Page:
Similarly, the PhIS club is spreading equity through training critical thinking on human dimensions of the discipline. In its one-credit Social Topics in Physics (STiP) course, students analyze articles through the lens of social issues, learning that strong science must account for bias arising from factors like the researcher’s gender, ethnicity and socio-economic background.

Christian Solorio is Treasurer of PhIS and a Physics Education Research Ph.D. student
Christian Solorio is Treasurer of PhIS and a Physics Education Research Ph.D. student

PhIS officer Christian Solorio, also a Ph.D. student in Physics Education Research, explained one example STiP looked at involving crash test dummies, which are typically built to reflect the body shape and muscle distribution of an average male. “That has great impact on the results they get out of crash tests,” he said. “There have been instances where a design that was relatively safe for someone with the body shape of a man was not safe for someone with the body shape of a woman.” Through reading articles and critiquing them together, students hone their ability to spot bias, making their own research and post-college careers more accurate and more equitable.

Casting a bold vision for the future

Our students are bringing the same innovation they apply to research and outreach to question how we think about and teach STEM today. For a more an accessible future, we must dig deep to analyze the dynamics that created representation disparity in the first place.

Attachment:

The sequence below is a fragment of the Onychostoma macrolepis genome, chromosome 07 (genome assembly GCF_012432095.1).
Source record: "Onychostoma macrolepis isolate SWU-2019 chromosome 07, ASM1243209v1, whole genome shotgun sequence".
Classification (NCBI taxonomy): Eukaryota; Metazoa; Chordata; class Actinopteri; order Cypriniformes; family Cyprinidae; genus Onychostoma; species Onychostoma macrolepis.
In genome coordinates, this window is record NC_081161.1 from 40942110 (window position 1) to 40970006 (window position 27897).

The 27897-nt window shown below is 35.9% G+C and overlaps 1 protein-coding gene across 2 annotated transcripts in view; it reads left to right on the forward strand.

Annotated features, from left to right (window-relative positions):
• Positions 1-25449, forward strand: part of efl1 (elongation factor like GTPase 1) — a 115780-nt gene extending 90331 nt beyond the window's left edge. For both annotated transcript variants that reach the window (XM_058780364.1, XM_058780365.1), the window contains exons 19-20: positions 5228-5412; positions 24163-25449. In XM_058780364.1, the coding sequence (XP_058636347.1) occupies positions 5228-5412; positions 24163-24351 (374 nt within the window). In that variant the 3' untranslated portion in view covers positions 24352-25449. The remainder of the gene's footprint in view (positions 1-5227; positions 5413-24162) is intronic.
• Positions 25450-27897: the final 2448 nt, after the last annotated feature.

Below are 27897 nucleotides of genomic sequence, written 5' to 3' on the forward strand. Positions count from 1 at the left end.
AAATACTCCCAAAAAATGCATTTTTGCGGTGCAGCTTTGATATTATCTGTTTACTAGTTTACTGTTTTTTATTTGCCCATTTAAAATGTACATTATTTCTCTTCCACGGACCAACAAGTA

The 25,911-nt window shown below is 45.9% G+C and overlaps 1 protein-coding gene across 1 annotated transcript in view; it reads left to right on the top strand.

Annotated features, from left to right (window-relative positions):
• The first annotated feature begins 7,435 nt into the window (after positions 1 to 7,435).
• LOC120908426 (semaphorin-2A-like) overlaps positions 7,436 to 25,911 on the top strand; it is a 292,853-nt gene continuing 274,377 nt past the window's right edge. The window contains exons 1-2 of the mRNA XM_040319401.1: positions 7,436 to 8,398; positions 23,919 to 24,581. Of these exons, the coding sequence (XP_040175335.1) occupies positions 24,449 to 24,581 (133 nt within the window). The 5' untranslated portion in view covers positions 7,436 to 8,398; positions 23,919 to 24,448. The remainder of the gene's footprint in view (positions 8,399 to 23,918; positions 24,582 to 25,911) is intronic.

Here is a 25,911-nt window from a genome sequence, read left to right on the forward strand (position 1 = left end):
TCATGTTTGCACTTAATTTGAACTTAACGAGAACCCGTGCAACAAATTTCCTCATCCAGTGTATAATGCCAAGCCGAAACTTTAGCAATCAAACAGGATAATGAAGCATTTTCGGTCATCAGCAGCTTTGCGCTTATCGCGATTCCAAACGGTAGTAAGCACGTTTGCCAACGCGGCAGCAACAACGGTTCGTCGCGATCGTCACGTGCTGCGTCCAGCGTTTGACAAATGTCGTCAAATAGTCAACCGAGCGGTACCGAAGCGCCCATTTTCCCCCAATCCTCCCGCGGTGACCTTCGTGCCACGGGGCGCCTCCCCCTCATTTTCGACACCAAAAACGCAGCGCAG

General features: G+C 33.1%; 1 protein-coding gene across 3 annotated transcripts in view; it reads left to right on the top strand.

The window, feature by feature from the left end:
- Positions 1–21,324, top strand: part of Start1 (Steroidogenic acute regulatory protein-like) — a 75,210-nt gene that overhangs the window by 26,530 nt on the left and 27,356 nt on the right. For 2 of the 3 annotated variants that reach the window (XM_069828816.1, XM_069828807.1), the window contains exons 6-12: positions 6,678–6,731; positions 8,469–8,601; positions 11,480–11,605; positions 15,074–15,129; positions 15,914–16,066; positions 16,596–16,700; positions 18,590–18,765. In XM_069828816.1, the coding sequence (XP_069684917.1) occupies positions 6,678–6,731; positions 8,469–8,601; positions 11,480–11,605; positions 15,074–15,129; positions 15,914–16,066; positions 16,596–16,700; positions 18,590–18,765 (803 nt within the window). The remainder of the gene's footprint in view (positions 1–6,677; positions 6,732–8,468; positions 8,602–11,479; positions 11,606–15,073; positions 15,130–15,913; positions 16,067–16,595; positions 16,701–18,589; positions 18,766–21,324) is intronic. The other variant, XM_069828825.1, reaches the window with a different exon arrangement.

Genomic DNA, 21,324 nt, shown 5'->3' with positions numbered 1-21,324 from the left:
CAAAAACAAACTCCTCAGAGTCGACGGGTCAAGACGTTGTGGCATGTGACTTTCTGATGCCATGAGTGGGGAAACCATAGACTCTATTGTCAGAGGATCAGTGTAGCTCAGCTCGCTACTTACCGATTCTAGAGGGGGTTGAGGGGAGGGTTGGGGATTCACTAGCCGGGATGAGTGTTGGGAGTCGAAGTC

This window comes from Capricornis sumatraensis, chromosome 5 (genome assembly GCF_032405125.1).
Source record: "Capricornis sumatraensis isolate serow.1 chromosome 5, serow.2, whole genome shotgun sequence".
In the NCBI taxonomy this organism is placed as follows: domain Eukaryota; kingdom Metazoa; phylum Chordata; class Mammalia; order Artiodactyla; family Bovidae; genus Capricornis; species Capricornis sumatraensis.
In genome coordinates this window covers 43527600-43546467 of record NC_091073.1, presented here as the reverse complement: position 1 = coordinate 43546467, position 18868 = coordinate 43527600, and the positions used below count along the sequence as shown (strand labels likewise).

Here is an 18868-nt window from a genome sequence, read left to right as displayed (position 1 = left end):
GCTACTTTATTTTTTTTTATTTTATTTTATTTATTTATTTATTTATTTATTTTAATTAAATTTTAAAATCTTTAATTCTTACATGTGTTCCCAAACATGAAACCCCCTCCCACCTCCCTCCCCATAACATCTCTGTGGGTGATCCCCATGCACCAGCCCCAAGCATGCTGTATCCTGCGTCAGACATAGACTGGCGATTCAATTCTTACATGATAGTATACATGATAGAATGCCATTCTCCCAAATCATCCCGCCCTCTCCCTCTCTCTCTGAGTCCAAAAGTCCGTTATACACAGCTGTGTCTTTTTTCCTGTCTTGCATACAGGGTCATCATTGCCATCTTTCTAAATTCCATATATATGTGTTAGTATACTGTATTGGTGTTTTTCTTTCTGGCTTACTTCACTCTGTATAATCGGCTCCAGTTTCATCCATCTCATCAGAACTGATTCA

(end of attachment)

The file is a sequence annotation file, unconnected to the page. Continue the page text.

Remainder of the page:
One of those dynamics is the depiction of science and math as intellectual gatekeepers: difficult subjects designed to separate “smart” students from the “not smart.” This false dynamic can push away people of minoritized identities who face sexism, racism and ableism on a daily basis.

In reality, science is for everyone: we all do it every day, whether we realize it or not. Eventually, “cooking and textile arts passed from mothers to daughters will be acknowledged as practical chemistry and engineering,” said oSTEM outreach officer Lincoln Worley.

Branwen Schaub (Ph.D. Mathematics '21)
Branwen Schaub (Ph.D. Mathematics '21) reimagines math education

“I think we are in the midst of a fairly radical shift,” said Branwen Schaub. Having recently defended her thesis on mathematics education, she asserted that math is an art form, and that by reconnecting to its humanistic foundation and “recognizing power dynamics, marginalized identities, mental health,” we can expect lasting participation from diverse STEM students.

Our student clubs play a key role in creating a College of Science where everyone is empowered to succeed. But the fight for diversity, equity, justice and inclusion is far from over — “We need to change structures and systems,” said Solorio. “It’s something we all need to actively challenge ourselves to improve.”

The College of Science’s Diversity Action Plan aims to do just that, translating extensive community feedback into changes to be implemented starting Fall 2021. Part of the plan is to establish support for student clubs such as the ones described here.

We hope the result will be a burgeoning student body whose excellence continues to astound the world, believing that, in the words of former EMUS officer Shumpei Maruyama, “The best science comes from strong communities with happy scientists.”

A club t-shirt design Physicists for Inclusion cleverly blends discipline and mission. 
In a club t-shirt design, Physicists for Inclusion cleverly blends the club's discipline with its purpose.